Summers was appointed treasury secretary in July 1999 and served as the chief economist of the World Bank from 1991 through 1993. Before his career in government, he taught economics at Harvard.

Volcker is a former chairman of the Federal Reserve, serving under Presidents Carter and Reagan. He also worked in the private sector as an investment banker and headed the investigation into the United Nations' oil-for-food program for Iraq.

The White House is holding an economic summit November 15. Obama could delay naming his economic team to avoid interfering with the G-20 summit.

Obama's national security team is another priority as the country fights wars in Iraq and Afghanistan. It could also be an area where he goes outside his party for an appointee.

Hagel and Gates are both being considered.

Gates has served in Bush's Cabinet for almost two years. He worked for the Central Intelligence Agency for 27 years, serving as its director from 1991 through 1993. He also served as deputy national security adviser under President George H. W. Bush.

"What Barack Obama has to do in the transition time is set the tone," Borger said. "If he reaches out to Republicans in the Cabinet - if he decided to keep Bob Gates at Defense - that's really, really important."

soundoff (204 Responses)
  1. Matt

    You people whining about this choice show very little understanding of the job a Chief of Staff does.

    November 6, 2008 05:14 pm at 5:14 pm |
  2. S

    It does not matter who he picks he will be criticized every step of the way. Let's be realistic he had to choose someone who has experience in the white house, because there are too many negative things he has to work against to get this country back on track. He has not time for an inexperienced person who would make the transition tougher than it has to be. I sure the GOP thinks he should have chosen Gov. Palin.

    November 6, 2008 05:17 pm at 5:17 pm |
  3. Chapman

    John Boehner hasn't learned ANY lessons from the drubbing his party just took. He needs to give Obama a chance to get in there & make a difference before criticizing our new President elect. Rahm Emanuel has proven himself effective. That's why he was chosen.

    November 6, 2008 05:17 pm at 5:17 pm |
  4. David, Silver Spring, MD

    I'm so sorry that this pick displeases Rep. Boehner. Still, it is hard for me to feel too much sympathy for a man who never met a brick he didn't want to throw at a Democrat.

    November 6, 2008 05:17 pm at 5:17 pm |
  5. bruce cortez colo

    Dave Don't be childish. Also, please use spell check before posting. Apposed is spelled opposed.

    November 6, 2008 05:18 pm at 5:18 pm |
  6. Nick

    I've heard this guy has a reputation of being a jerk to other politicians. I like this guy.

    November 6, 2008 05:20 pm at 5:20 pm |
  7. Red, Red WHINE!!

    Ever get the feeling that Republicans only whine and cry? Of all the posts, one thing above all is certain, republicans truly are worthless, do nothing crybabies. Spending their day's and nights weeping and pitching a fit rather then doing something productive.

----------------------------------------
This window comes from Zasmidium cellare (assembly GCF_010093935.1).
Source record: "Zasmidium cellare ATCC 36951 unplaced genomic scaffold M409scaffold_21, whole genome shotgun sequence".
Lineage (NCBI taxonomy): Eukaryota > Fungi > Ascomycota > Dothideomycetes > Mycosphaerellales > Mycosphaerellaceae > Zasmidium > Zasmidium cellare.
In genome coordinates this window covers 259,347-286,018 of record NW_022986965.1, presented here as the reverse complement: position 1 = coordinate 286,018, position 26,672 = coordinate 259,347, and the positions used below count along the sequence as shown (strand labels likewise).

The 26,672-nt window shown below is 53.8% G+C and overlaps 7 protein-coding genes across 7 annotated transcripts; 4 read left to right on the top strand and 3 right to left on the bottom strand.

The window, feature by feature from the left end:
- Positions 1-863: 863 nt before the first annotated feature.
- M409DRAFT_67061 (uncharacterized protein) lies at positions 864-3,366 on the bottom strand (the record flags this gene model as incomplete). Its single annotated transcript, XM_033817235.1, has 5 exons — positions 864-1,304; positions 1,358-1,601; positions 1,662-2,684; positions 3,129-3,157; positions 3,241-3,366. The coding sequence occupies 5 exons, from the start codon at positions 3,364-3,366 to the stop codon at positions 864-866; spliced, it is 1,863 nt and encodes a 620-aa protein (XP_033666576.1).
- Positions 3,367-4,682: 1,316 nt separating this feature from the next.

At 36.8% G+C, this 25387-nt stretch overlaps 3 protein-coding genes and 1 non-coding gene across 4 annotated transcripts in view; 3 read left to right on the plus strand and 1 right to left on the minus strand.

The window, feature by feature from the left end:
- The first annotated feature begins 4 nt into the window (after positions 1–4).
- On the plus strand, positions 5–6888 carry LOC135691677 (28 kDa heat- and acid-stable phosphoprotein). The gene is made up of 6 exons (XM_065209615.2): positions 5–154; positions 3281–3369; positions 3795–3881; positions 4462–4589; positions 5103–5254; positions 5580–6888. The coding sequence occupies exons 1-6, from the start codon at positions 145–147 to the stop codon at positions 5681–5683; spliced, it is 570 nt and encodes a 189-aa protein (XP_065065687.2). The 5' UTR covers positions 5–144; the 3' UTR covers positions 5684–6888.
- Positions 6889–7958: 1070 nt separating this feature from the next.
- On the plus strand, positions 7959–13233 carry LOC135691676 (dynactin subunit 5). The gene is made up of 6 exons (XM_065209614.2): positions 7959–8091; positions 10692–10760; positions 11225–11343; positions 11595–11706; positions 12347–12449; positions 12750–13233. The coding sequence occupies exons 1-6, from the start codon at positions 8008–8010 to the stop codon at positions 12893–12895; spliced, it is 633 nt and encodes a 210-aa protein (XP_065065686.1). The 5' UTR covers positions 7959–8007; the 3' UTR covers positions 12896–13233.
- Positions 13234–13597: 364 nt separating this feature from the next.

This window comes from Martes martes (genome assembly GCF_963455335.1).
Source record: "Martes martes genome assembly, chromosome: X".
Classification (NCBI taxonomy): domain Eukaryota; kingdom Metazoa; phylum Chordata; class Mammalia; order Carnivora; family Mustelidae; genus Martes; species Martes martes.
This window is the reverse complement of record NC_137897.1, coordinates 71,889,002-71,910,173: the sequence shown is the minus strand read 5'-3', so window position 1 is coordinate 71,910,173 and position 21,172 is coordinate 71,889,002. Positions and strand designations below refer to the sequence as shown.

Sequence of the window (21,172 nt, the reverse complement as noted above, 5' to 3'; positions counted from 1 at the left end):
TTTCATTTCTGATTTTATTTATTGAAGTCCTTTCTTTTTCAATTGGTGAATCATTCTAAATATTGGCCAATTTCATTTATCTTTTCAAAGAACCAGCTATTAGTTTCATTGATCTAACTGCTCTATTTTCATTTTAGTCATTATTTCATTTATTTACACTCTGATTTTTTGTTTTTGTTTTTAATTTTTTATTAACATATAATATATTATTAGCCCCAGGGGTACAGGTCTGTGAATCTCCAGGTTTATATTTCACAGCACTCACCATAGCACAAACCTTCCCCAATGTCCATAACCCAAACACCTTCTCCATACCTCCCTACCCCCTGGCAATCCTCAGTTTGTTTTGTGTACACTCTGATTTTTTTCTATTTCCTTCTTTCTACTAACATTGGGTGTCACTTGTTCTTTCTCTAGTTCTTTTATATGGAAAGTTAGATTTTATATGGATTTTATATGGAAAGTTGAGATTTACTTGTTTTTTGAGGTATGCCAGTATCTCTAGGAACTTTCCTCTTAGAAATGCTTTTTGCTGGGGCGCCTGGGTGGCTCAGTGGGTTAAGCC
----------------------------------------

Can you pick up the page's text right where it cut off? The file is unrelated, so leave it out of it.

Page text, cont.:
It only proves our point, republicans are good for nothing, and their kind of demonstrated childishness, as witnessed in these blogs, are the sum of all reasons for our current economic crisis and the view that many other countries have of us. They look at these republicans and can only conclude that america is a bunch of worthless cry babies.

    November 6, 2008 05:20 pm at 5:20 pm |
  8. Uh huh

    Emanuel is as partisan and selfish a politician as they come. This ensures no bipartisanship and increases the odds that the congress will be turned over at their next election. Enjoy your two years kids.

    November 6, 2008 05:20 pm at 5:20 pm |
  9. Tim

    Great choice President Obama!!!!

    November 6, 2008 05:21 pm at 5:21 pm |
  10. ethan

    every move obama makes is going to be scrutinized; this is not chess, we are not looking for a checkmate. the country is a fluid, ever-changing, and dare i say EVOLVING nation. Thus, we cannot tell nor predict how every choice will pan out. But I thinki Rahm Emanuel is a perfect fist into the gut for those that think Obama would be an enemy of the jewish people in the USA and Israel.

    Those naysayers who say wait and see how horrible things will get; I would say try being a bit more optimistic rather than just burying your head in the sand like a dumb animal.

    Can we move forward as a nation rather than a fragmented bunch of arguing morons? I will stand with any person to better this country. Those that want to argue and butt heads are not of the sane mind that we witnessed of John Mccain in his poignant concession speech; the few who booed him when he asked for unity at the Biltmore can lower your flags and cry for mutiny, I prefer to fight for a better USA. John Mccain is a better man than some want to admit and Obama is no different. Lets give him and his vision of change a chance.

    November 6, 2008 05:22 pm at 5:22 pm |
  11. America loses

    Chicago slimball politics have arrived. This is the bi-partisanship NOT that we don't need as a nation. I expect their first order of business is to ignore the economy and begin campaigning for 2012. God help us all.

    November 6, 2008 05:22 pm at 5:22 pm |
  12. Blk1965

    Stop hating people, give the man a chance, watch and learn, hell anybody can do better than that punk G W Bush....